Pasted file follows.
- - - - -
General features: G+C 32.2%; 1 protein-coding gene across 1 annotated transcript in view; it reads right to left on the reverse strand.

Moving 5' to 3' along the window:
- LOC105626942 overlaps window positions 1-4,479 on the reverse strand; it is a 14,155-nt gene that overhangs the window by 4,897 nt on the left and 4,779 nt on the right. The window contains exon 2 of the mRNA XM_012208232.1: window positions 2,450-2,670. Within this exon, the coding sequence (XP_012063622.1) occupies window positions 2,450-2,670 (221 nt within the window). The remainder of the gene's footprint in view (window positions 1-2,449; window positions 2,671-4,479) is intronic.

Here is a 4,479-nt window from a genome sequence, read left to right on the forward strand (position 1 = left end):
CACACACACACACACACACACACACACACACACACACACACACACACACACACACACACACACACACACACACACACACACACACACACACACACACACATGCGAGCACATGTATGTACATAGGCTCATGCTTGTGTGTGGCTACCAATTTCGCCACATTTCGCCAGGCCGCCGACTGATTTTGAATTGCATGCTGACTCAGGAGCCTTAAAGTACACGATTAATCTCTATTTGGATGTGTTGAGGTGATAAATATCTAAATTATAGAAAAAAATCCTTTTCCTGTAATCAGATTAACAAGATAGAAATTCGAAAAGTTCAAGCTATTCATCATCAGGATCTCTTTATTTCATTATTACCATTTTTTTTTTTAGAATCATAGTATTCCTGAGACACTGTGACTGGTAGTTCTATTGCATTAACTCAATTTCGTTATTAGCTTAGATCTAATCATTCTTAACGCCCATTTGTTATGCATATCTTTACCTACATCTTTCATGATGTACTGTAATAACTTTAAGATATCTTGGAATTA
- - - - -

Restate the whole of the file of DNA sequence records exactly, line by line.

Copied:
General features: G+C 32.2%; 1 protein-coding gene across 1 annotated transcript in view; it reads right to left on the reverse strand.

Moving 5' to 3' along the window:
- LOC105626942 overlaps window positions 1-4,479 on the reverse strand; it is a 14,155-nt gene that overhangs the window by 4,897 nt on the left and 4,779 nt on the right. The window contains exon 2 of the mRNA XM_012208232.1: window positions 2,450-2,670. Within this exon, the coding sequence (XP_012063622.1) occupies window positions 2,450-2,670 (221 nt within the window). The remainder of the gene's footprint in view (window positions 1-2,449; window positions 2,671-4,479) is intronic.

Here is a 4,479-nt window from a genome sequence, read left to right on the forward strand (position 1 = left end):
CACACACACACACACACACACACACACACACACACACACACACACACACACACACACACACACACACACACACACACACACACACACACACACACACACATGCGAGCACATGTATGTACATAGGCTCATGCTTGTGTGTGGCTACCAATTTCGCCACATTTCGCCAGGCCGCCGACTGATTTTGAATTGCATGCTGACTCAGGAGCCTTAAAGTACACGATTAATCTCTATTTGGATGTGTTGAGGTGATAAATATCTAAATTATAGAAAAAAATCCTTTTCCTGTAATCAGATTAACAAGATAGAAATTCGAAAAGTTCAAGCTATTCATCATCAGGATCTCTTTATTTCATTATTACCATTTTTTTTTTTAGAATCATAGTATTCCTGAGACACTGTGACTGGTAGTTCTATTGCATTAACTCAATTTCGTTATTAGCTTAGATCTAATCATTCTTAACGCCCATTTGTTATGCATATCTTTACCTACATCTTTCATGATGTACTGTAATAACTTTAAGATATCTTGGAATTA